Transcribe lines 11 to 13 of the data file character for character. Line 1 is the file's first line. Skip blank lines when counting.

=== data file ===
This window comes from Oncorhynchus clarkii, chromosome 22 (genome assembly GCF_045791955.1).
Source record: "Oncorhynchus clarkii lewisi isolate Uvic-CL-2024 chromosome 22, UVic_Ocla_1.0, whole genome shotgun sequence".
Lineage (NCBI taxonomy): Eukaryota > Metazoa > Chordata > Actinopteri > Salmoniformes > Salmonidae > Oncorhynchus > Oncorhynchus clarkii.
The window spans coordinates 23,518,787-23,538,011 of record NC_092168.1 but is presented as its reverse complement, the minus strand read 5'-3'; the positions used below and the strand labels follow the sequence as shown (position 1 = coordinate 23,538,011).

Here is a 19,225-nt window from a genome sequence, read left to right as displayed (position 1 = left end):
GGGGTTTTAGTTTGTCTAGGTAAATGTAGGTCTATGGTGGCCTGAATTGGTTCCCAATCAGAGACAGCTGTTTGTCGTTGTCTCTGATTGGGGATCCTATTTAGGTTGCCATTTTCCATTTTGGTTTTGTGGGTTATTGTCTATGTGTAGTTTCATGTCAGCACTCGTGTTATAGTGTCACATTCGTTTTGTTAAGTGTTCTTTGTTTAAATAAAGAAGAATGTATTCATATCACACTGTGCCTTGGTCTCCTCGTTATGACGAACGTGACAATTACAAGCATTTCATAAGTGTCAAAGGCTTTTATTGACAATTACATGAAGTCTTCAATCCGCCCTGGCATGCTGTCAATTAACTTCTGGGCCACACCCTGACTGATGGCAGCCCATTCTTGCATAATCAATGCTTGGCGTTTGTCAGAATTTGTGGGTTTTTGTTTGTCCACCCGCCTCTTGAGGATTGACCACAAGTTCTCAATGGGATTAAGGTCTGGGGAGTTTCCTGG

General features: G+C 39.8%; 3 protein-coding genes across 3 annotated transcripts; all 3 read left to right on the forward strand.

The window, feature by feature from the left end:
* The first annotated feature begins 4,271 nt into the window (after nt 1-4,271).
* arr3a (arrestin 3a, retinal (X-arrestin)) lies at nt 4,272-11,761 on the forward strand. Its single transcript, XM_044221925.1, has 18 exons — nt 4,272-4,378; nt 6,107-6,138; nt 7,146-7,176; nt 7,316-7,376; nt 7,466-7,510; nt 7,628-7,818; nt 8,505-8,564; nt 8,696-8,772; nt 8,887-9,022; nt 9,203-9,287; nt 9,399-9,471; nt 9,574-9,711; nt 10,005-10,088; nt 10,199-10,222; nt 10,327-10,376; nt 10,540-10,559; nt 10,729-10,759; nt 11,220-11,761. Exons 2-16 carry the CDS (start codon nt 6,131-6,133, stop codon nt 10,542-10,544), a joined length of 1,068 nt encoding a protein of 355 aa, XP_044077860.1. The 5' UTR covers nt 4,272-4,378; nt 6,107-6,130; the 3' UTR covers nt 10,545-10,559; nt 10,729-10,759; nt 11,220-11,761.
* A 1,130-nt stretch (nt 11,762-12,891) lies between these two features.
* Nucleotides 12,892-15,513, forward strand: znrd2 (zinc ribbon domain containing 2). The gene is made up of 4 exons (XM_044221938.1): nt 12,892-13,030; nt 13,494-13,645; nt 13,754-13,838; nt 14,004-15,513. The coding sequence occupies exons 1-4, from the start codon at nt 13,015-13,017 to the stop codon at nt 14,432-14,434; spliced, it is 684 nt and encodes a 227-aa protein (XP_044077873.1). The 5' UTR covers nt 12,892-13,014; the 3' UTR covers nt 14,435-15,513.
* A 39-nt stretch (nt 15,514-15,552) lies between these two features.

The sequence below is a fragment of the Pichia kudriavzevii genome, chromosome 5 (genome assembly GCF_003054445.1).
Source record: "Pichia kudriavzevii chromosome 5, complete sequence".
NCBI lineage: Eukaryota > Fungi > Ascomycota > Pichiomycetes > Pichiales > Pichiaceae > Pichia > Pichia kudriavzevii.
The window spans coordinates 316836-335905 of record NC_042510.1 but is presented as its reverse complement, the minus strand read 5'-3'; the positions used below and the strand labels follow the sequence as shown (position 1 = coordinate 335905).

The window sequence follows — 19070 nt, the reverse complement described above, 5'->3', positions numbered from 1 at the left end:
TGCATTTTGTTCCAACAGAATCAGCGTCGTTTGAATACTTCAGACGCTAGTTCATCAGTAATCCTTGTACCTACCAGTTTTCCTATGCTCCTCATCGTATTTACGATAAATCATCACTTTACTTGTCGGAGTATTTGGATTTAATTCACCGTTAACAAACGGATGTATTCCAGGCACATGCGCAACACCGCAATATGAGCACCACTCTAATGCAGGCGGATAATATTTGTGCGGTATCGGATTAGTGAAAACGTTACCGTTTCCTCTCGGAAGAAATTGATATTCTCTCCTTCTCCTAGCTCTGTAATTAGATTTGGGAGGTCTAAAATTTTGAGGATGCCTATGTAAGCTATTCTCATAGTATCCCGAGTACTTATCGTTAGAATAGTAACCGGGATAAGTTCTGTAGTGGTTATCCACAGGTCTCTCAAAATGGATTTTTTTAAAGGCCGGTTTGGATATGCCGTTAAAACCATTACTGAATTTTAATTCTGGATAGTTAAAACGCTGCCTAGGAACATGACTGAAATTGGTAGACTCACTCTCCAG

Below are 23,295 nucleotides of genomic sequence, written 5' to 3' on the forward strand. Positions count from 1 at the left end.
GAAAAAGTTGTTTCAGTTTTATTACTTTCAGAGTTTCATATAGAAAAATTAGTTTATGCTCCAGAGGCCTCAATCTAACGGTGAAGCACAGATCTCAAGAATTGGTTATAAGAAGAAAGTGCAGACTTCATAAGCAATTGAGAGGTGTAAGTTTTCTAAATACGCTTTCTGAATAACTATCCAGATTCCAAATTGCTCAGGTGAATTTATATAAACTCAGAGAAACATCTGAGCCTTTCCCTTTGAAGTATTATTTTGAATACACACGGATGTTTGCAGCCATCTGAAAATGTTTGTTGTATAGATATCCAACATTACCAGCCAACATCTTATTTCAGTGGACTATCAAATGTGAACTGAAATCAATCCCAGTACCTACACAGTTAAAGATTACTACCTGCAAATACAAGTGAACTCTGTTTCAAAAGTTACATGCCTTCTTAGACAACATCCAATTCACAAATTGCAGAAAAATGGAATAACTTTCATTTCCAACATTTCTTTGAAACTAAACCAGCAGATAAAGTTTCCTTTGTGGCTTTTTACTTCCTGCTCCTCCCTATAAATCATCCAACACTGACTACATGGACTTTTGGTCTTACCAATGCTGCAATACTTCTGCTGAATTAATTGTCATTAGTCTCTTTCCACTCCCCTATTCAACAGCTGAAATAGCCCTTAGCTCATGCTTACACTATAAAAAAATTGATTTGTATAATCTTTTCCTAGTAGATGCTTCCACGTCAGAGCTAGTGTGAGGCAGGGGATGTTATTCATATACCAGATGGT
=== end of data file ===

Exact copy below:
* A 1,130-nt stretch (nt 11,762-12,891) lies between these two features.
* Nucleotides 12,892-15,513, forward strand: znrd2 (zinc ribbon domain containing 2). The gene is made up of 4 exons (XM_044221938.1): nt 12,892-13,030; nt 13,494-13,645; nt 13,754-13,838; nt 14,004-15,513. The coding sequence occupies exons 1-4, from the start codon at nt 13,015-13,017 to the stop codon at nt 14,432-14,434; spliced, it is 684 nt and encodes a 227-aa protein (XP_044077873.1). The 5' UTR covers nt 12,892-13,014; the 3' UTR covers nt 14,435-15,513.
* A 39-nt stretch (nt 15,514-15,552) lies between these two features.